It's a time full of upheaval and acclimation in the WNBA: The truncated 22-game regular season will be played in a "bubble" at IMG Academy when it tips off July 25 and won't feature a slew of players who are sitting out due to concerns over the coronavirus pandemic or to focus on social justice activism.
But if there's a team relatively insulated from this disruption -- at least in terms of roster composition -- it's the Seattle Storm, who have only three new players and welcome back 2018 league MVP Breanna Stewart as well as 11-time All-Star Sue Bird after both missed last season with injuries.
That continuity from 2018, when Seattle won its third WNBA title, gives the Storm a bit of a head start, Bird admits. But she isn't under any illusions about how tough it'll be for her and Stewart to transition back to WNBA play and for the team to re-establish its groove after their long absences.
"I've missed seasons before, and I'm telling you, when you don't play in the WNBA for close to two years, it's a shock to the system. I've experienced it," said Bird, who also missed the 2013 season with a knee injury. "I'm fully aware of that, so I know what to expect. It doesn't mean I'm necessarily going to be prepared for it.
"I think there's this balance of, we're in training camp and there were groups out there where it felt like it was clicking pretty quick. But there's still elements where we have to make sure we're playing at a high level."
With Bird sitting out of the 2019 WNBA season with a knee injury and Stewart recovering from a ruptured Achilles, the former Huskies eventually got back on the court in USA Basketball competition. Stewart also played overseas in Russia. When it came to deciding whether to opt into the season in Bradenton, Fla., both were motivated to not further delay their return to WNBA play.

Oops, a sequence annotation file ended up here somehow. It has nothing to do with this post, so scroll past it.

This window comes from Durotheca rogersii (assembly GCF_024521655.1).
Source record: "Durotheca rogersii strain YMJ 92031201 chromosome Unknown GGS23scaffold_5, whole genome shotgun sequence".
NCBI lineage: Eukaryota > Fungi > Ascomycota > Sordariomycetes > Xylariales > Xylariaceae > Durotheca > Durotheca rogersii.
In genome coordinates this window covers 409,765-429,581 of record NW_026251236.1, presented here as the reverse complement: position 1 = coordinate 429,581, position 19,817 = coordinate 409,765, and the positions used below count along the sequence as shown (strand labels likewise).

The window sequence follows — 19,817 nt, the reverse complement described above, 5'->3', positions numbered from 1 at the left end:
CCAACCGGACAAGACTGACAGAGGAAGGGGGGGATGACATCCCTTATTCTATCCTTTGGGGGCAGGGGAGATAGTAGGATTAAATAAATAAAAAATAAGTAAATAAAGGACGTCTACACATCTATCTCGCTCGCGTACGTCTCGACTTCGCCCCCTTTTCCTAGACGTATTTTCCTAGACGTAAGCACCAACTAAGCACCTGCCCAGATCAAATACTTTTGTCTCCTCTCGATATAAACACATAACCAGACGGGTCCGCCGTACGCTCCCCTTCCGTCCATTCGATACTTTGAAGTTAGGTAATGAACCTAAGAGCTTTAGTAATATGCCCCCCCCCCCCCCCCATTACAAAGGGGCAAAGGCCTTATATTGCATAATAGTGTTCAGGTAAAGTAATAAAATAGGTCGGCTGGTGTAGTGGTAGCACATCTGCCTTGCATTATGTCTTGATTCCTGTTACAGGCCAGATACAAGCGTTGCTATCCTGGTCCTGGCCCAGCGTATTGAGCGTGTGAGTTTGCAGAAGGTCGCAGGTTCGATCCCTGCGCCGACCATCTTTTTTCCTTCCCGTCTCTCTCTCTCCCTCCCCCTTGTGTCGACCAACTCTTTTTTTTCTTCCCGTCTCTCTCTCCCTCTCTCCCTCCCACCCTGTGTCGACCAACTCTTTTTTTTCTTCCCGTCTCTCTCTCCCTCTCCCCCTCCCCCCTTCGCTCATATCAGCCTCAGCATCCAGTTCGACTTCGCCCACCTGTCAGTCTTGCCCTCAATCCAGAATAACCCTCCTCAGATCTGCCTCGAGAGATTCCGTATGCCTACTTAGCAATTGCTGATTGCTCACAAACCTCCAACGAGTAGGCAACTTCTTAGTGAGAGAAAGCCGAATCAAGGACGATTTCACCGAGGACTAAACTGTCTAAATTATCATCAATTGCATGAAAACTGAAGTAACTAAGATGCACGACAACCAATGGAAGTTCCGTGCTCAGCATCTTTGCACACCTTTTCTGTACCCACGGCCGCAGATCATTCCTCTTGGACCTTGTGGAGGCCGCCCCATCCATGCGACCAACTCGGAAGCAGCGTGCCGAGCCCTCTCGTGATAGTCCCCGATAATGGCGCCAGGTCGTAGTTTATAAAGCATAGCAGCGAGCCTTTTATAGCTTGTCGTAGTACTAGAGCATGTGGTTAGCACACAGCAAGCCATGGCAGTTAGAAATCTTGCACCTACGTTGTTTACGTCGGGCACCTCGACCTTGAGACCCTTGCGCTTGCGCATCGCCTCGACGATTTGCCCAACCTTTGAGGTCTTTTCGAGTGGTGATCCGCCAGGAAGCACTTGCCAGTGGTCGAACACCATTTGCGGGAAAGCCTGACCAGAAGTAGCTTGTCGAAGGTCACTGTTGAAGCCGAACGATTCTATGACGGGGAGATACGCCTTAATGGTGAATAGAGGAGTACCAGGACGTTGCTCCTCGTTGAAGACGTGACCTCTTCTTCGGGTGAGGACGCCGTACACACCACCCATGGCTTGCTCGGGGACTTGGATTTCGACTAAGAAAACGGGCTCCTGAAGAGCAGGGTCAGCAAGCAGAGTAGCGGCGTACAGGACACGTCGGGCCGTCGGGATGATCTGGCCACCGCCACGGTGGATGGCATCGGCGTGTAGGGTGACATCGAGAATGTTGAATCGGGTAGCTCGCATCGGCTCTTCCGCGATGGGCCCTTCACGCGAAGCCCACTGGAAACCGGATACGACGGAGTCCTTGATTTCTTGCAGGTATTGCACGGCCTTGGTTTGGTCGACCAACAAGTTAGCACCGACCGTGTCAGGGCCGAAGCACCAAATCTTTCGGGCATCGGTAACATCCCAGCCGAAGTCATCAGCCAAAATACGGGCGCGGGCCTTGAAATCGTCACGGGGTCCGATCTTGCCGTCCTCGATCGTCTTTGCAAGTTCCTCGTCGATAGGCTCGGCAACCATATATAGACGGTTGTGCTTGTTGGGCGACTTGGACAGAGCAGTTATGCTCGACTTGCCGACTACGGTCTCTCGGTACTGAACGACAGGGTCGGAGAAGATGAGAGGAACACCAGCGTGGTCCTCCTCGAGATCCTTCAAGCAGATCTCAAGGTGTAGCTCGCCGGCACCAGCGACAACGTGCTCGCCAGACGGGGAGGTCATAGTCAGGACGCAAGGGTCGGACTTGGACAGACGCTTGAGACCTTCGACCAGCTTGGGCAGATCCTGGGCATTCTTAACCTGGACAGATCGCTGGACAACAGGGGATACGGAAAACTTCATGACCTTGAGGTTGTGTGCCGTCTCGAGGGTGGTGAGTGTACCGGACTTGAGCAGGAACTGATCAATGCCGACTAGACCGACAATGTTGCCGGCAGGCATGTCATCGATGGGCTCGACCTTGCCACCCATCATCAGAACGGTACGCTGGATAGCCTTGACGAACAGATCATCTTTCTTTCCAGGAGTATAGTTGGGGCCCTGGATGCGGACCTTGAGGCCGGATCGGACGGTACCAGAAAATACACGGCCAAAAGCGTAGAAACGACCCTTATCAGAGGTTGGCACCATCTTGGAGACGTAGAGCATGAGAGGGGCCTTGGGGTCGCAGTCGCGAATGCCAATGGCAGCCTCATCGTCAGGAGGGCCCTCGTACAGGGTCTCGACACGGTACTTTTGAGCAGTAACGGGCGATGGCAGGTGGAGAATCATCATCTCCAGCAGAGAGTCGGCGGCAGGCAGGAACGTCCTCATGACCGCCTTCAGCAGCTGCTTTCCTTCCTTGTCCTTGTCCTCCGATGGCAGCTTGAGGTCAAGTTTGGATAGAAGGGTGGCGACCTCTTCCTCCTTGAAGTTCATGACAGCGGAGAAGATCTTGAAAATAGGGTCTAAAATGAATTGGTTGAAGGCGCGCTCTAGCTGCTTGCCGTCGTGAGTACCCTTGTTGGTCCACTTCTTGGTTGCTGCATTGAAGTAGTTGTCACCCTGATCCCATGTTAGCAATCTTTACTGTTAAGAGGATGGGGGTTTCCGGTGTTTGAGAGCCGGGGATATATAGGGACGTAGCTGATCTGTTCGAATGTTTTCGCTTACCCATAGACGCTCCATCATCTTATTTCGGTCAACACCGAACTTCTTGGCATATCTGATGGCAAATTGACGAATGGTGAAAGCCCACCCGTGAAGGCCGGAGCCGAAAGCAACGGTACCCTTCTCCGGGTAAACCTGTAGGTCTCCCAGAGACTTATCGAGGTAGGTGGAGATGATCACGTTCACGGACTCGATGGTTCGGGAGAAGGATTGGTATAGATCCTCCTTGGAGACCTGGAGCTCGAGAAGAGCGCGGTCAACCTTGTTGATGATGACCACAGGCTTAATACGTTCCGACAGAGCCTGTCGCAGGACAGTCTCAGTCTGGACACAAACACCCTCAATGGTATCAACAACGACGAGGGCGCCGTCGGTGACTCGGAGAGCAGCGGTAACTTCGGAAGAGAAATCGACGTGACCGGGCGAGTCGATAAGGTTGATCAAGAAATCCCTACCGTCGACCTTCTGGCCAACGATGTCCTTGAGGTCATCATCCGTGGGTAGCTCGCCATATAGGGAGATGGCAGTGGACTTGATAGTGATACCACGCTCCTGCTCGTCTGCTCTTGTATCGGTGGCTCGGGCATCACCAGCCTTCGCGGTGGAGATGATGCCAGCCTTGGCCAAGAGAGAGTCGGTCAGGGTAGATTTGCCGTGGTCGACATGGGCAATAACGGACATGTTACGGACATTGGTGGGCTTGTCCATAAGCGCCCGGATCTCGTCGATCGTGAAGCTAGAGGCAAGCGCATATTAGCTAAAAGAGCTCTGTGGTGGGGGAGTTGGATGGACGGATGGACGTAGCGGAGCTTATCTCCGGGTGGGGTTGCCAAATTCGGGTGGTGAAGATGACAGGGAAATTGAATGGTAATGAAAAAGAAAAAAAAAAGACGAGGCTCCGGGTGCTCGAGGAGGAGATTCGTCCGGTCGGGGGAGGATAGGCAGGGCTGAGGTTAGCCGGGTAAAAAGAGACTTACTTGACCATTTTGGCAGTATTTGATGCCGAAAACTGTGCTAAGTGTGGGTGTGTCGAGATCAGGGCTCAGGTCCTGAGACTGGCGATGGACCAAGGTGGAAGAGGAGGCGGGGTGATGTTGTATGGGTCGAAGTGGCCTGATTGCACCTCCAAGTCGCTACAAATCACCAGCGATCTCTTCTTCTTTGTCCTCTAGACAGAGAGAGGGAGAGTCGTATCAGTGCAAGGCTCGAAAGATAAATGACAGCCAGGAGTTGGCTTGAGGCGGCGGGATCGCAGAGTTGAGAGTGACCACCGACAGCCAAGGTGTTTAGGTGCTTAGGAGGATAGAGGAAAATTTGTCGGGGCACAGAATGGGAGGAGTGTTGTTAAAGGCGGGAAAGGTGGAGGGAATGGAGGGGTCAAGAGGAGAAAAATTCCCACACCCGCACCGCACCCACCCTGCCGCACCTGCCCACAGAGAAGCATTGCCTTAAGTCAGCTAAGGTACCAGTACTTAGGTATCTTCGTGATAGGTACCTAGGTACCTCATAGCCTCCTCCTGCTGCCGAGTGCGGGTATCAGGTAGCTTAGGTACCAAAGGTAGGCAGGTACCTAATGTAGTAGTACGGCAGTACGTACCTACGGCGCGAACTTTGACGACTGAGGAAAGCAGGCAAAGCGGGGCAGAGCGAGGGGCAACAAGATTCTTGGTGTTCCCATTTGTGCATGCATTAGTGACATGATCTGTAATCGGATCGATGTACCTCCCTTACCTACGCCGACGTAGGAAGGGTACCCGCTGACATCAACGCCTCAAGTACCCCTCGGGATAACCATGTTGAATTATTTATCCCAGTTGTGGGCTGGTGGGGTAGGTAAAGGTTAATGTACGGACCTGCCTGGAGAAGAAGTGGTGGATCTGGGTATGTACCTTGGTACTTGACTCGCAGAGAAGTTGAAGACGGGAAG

"I wanted to be back in the WNBA, I want to play basketball, I want to be able to get back on the court. And also know that hopefully we're never going to have another opportunity like this where all the WNBA teams are in one place," said Stewart, who is also a member of the WNBA's newly formed played-led council that'll inform the league's implementation of its social justice platform. "So continuing to get back with the WNBA as a basketball player and then be here in solidarity with the rest of the players and use our platform (were factors)."
With a behind-the-scenes perspective on return-to-play negotiations as a member of the WNBPA executive committee, Bird felt confident in the league's plan to hold the season at IMG -- and recognized that "if I didn't play basketball this summer, I might have been done" (with her playing career).
"(The possibility that) I wouldn't play basketball for, like, three years? I don't know guys, that's tough, and to just be constantly training for never playing," Bird said. "I don't think that clouded my judgment in terms of my outlook on the virus and whatnot. And I'm also excited to be here with the rest of the players. From a social justice standpoint, it's very exciting and almost invigorating to be surrounded by people where we believe in the same things, we're kind of on this mission and we want to use this moment to continue it and push it forward."
The physical demands of what was asked of them in USA Basketball and, in Stewart's case, Russia don't compare to what they're gearing up to undergo this summer. With a 22-game schedule spanning roughly seven weeks, teams will mostly be playing every other day.